Pakistan is facing a multi-dimensional crisis, probably the worst since 1971 when it broke up after the Bangladesh war. The crisis is overwhelming for Pakistan’s Army establishment and political players – and there is almost a universal sense of lack of direction.
Last week, Pakistan’s Prime Minister Shehbaz Sharif and Army Chief Syed Asim Munir visited Saudi Arabia and the UAE, pleading for more aid to prevent the looming default, as the country's foreign exchange reserves plunged to a nine-year low to just $4.3 billion, a level not enough to pay even one month of imports.
Mounting Food Crisis & Depleting Cash Plague Pakistan
Pakistan depends heavily on imports. There are early signs of social unrest due to the worsening wheat crisis, which reportedly has led to citizens fighting over bags of flour, and at least one person getting trampled to death.
Economic commentators generally describe Pakistan’s troubles in terms of its chronic twin deficits: recurring current account deficits and fiscal deficits. Pakistan’s number one issue is the intellectual bankruptcy and short-sightedness of its military, political, business, and land-owing elites.
William Easterly described Pakistan’s political economy as a 'paradox of growth' without development in a 2001 World Bank case study. However, even the growth has faltered during the last 25 years as indicated by a yawning gap in GDP per capita growth compared to many developing countries, notably India and Bangladesh (see chart).
What Led to the Drastic Downfall?
Twenty five years ago, Pakistan’s GDP per capita was 46% higher than India’s – and now it is 20% less. What went wrong? There is little recognition in Pakistan that as globalisation swept across the world after the fall of the Berlin Wall, countries like India, China, and Bangladesh seized the opportunities offered by trade liberalisation and progressed, but Pakistan’s ruling elites continued to view the world through a Cold War mindset and thought foreign aid would continue to enable Pakistan to extract geo-strategic rents.
One example of such misguided policies is Afghanistan. It is nothing short of a strategic disaster that after spending nearly two decades of supporting the Taliban and celebrating their return to power in August 2021 as an instance of “breaking the chains of slavery”, Pakistan finds itself diplomatically isolated with little leverage even with Afghanistan.
Pakistan’s military spending is among the top ten globally in terms of percentage of the GDP. Its tax to GDP ratio of around 9% is among the lowest in the world. It has to borrow more every year because there is no money left in the budget to spend on development after servicing debts and military spending.
According to a United Nations Development Program (UNDP) report, the military establishment owns the largest conglomerate of business entities in Pakistan besides being the country’s biggest urban real estate developer and manager with wide-ranging involvement in the construction of public projects.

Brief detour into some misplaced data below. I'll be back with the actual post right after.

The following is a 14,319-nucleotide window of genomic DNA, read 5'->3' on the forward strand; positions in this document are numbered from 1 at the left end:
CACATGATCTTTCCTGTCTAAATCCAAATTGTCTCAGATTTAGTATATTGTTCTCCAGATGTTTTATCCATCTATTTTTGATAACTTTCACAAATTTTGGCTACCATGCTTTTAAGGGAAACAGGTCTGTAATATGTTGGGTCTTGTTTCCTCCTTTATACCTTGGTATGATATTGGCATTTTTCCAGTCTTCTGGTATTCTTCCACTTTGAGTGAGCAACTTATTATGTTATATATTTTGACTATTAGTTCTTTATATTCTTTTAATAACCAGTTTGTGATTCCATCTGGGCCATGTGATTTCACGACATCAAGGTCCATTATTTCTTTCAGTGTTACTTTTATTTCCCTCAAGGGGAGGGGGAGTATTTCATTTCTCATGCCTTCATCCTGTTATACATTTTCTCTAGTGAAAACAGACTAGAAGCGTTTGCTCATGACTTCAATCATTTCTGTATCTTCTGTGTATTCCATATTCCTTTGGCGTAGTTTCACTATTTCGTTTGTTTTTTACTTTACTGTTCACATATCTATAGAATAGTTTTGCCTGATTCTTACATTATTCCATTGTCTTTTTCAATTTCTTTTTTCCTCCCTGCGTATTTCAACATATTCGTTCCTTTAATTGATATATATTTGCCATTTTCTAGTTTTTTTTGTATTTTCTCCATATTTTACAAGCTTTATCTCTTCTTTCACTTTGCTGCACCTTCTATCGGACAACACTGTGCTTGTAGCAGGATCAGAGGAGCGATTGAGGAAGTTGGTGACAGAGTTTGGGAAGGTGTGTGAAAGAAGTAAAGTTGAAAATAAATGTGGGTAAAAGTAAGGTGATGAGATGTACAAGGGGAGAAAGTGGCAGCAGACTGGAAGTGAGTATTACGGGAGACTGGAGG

Some political activists call Pakistan “plotistan” alluding to the fact that buying and selling plots of land is the most lucrative business in Pakistan due to an extremely favorable tax regime.
Pakistan Military’s Exploits & a Glaring Economic Divide
Malik Riaz is one of the richest persons in Pakistan and owns Bahria Town, the largest privately-held real estate development company in the country. Riaz started as a clerk in the Military Engineering Service and became a multi-millionaire real estate developer with the full backing of the military. Last year, the local media was rocked by audio tapes that allegedly pointed to Riaz’s close links with Imran Khan and Asif Ali Zardari.
Riaz also has had close ties with Nawaz Sharif’s family. More than £190m of assets, including a £50m mansion overlooking Hyde Park in London, were seized from him after a settlement in a UK police “dirty money” investigation. Riaz had bought this mansion from Nawaz Sharif’s son Hasan Nawaz for £42.5 million in 2016.
Malik Riaz is a microcosm of Pakistan’s real political economy where all the state institutions and major political actors act in concert to protect their class and corporate interests. It is, therefore, not surprising that all of Punjab (Pakistan’s largest province), home to a population of more than 120 million, collects less in urban property taxes than the city of Chennai in India, with a population of 10 million people.
Growth Without Development: Can Pakistan’s Poor Survive Such Paradox?
How do people manage? Pakistan’s poorest 20% struggle to survive. According to the UNDP report, the “poorest 20% of Pakistanis fall in the low human development category, with a Human Development Index (HDI) value of just 0.419. This is below Ethiopia’s HDI value and comparable to that of the Republic of Chad which ranks 186th of 189 countries in the global HDI ranking.”
Large numbers of lower-income and middle-class Pakistanis are able to make ends meet due to the generosity of their relatives abroad. In 2021, remittances from overseas Pakistanis accounted for 12.6% of the GDP, compared to 6.5% of Bangladesh and just 3% in India. It is not surprising, therefore, that 90% of Pakistan’s economy is driven by consumption with chronically low savings and investment levels.
Can Pakistan continue to live off foreign aid and workers’ remittance without reforming the economy? Pakistan’s elites were never under so much pressure to answer this question as they are now.
(The author is a political economy expert and ex-Equity Investments Head. This is an opinion piece and the views expressed above are the author’s own. The Quint neither endorses nor is responsible for the same.)